Unit Overview 

Use observation, research, and science to determine the health of a local river. Students focus on the history of, reasons for, and possible solutions to an issue in a waterway in their community. Learners become aware of global clean water issues and identify different ways the four sectors of society can be agents for change. Students may take action through a demonstration or letter writing, as well as personal commitments to change.

Service Experience 
Students may present their findings to a school audience and request student pledges toward change. Learners may write letters to individuals in government, business and industry, and nonprofits to encourage supporting clean water actions.
Lessons in This Unit 
Unit: 
Are You a River Keeper?
Lesson 2 of 4
Grades: 
6
7
8

This lesson will focus on the effect the speed of water has on erosion rate and the deposition of sediment with learners using inference to draw conclusions. Learners will relate commons, stewardship and the roles of all sectors in reducing rates of erosion in rivers and lakes. Learners will relate what their responsibility is to give of their time, talent or treasure, and take action in preserving and protecting lakes and rivers.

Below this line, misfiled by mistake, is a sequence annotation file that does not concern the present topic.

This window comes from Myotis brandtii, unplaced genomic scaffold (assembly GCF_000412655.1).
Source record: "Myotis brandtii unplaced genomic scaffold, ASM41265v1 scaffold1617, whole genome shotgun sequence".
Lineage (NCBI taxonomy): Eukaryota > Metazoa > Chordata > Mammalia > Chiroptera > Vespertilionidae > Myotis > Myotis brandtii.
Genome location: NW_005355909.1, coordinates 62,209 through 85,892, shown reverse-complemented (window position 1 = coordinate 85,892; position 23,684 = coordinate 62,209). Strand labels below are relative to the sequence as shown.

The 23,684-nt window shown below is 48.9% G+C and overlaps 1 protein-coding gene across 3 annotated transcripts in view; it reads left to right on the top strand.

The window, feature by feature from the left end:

Unit: 
Are You a River Keeper?
Lesson 3 of 4
Grades: 
6
7
8

This lesson will focus on the history, reasons, and possible solutions of excessive sedimentation in the south branch of the Muskegon River. Writing and performing a short theatrical activity through a LITWIS activity, learners will develop an awareness and pledge commitment to involvement in conservation of our waterways.

Instructor Note: While specific to the Muskegon River, other water systems may be substituted with the same procedures followed.

Unit: 
Are You a River Keeper?
Lesson 4 of 4
Grades: 
6
7
8

This lesson explores the roles of government, nonprofits, businesses/farms and households in responding to water quality issues. Students will review why water is a scarce natural resource, human causes of water pollution, and possible agents of change in water quality. Students will then identify what it is that each sector can do to be an agent of change. Finally, students will investigate nonprofit organizations involved in safeguarding waterways and become proactive in efforts to act as stewards.